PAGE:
Gabriel Dharmoo winds and twirls his hands as if conjuring delicate hums and coos from the air rather than from his mouth. The composer-vocalist’s fingers caress the space in front of him, plucking sounds and effects from the atmosphere over the mild hiss of wind coming through the speakers. He twists invisible dials and flicks percussive sounds from his fingertips, a spattering of vocal percussion. Each physical movement effects the soundscape.

This performance forms a prologue to Anthropologies Imaginaires, a showcase of the music and vocal performance practices of imaginary peoples, in which Dharmoo draws on his vocal flexibility to create a diverse array of fictional musical cultures. The first scene – showcasing a culture whose music consists purely of sounds that don’t engage the vocal chords (kissing, popping and clicking sounds) – sets the mood. Dharmoo performs in front of a screen on which a panel of experts appear and comment, documentary-style, the sound of insects filling the theatre. The disconnect between the anthropologists and the cultures they study are immediately and uncomfortable apparent, and this sense of discomfort only increases as the show progresses. References to the various culture’s diets and migration patterns highlight an academic distance, evoking the sense that the audience is observing humans in a zoo, rather than exhibits in the fictional “Memory Museum”.

Despite the darker subtext of cultural colonisation and oppression, there is plenty of humour. Dharmoo sends up megalomaniac choir directors – in an audience participation section that teetered on the edge of derailment due to audience-reluctance – as well as the hypocrisies of academia. He also gets some laughs singing into a bowl of water, frolicking gleefully as a member of a nomadic tribe for whom water is a scarcity. He uses the same bowl in the more disturbing, post-coital preventative exorcism ceremony of a tribe plagued by male sexual guilt. Fingers pressed into the centre of his torso, Dharmoo wheezes, grunts and spasms eliciting distant condescension from the watching academics on screen as he self-flagellates with a towel.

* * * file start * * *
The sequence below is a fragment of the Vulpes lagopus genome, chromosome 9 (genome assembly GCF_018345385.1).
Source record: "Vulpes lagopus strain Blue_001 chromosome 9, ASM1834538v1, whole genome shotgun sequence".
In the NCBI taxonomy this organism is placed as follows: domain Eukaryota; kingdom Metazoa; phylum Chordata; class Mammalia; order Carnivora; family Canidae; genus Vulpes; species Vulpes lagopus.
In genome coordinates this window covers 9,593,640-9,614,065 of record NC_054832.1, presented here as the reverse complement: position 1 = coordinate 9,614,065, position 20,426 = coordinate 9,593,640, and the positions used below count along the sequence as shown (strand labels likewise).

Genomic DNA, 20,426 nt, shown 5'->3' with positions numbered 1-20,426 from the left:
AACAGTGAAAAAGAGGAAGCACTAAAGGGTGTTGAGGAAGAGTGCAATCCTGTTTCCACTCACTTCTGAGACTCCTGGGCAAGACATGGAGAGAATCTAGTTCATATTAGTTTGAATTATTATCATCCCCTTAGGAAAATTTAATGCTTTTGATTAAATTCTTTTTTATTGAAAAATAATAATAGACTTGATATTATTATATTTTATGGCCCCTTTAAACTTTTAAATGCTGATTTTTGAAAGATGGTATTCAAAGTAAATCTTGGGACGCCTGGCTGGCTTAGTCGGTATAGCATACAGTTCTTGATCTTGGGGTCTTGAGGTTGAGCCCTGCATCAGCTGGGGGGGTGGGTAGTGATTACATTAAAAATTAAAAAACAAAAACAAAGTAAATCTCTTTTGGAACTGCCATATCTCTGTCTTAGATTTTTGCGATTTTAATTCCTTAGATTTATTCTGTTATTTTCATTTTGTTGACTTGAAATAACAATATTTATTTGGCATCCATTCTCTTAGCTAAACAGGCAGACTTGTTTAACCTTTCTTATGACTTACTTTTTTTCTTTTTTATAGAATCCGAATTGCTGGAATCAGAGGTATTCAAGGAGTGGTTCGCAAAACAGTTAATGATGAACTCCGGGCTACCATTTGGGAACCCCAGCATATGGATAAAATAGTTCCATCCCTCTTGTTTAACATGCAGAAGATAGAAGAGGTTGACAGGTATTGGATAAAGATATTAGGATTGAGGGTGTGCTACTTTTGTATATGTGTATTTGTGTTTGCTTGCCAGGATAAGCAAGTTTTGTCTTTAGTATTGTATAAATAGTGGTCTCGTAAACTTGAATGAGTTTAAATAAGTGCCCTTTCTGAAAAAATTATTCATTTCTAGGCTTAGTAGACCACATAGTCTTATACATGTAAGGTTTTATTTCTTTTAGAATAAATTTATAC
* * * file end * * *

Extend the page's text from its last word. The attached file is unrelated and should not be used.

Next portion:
Dharmoo’s vocal virtuosity – not to mention physical and facial flexibilty – is on display throughout. The music of one culture involves a form of harmonic singing, Dharmoo creating resonant, percussive effects striking his chest with the heel of his palm. Another features a form of theatre performed by third-sex children, who differentiate characters through facial expressions and vocal timbres. Some scenes are more effective than others, however, and while the beginning and end of the performance is strong, the middle sometimes feels padded, novel ideas presented without meaningful development. The real power of the performances comes from the interaction between the smug, patronising anthropologists – who value the musical styles which have embraced elements of their own dominant culture – and Dharmoo, in his incarnations as exhibits in their museum.

The final performance is powerful, showcasing a culture of “singing through clenched teeth” – which shows a metaphor doesn’t need to be subtle to be effective – Dharmoo’s plaintive keening mirrored in the audio, creating a chorus of a forcibly quietened people – leaving the audience both titillated and complicit.

Anthropologies Imaginaires is at the Seymour Centre as part of the Sydney Festival until January 15


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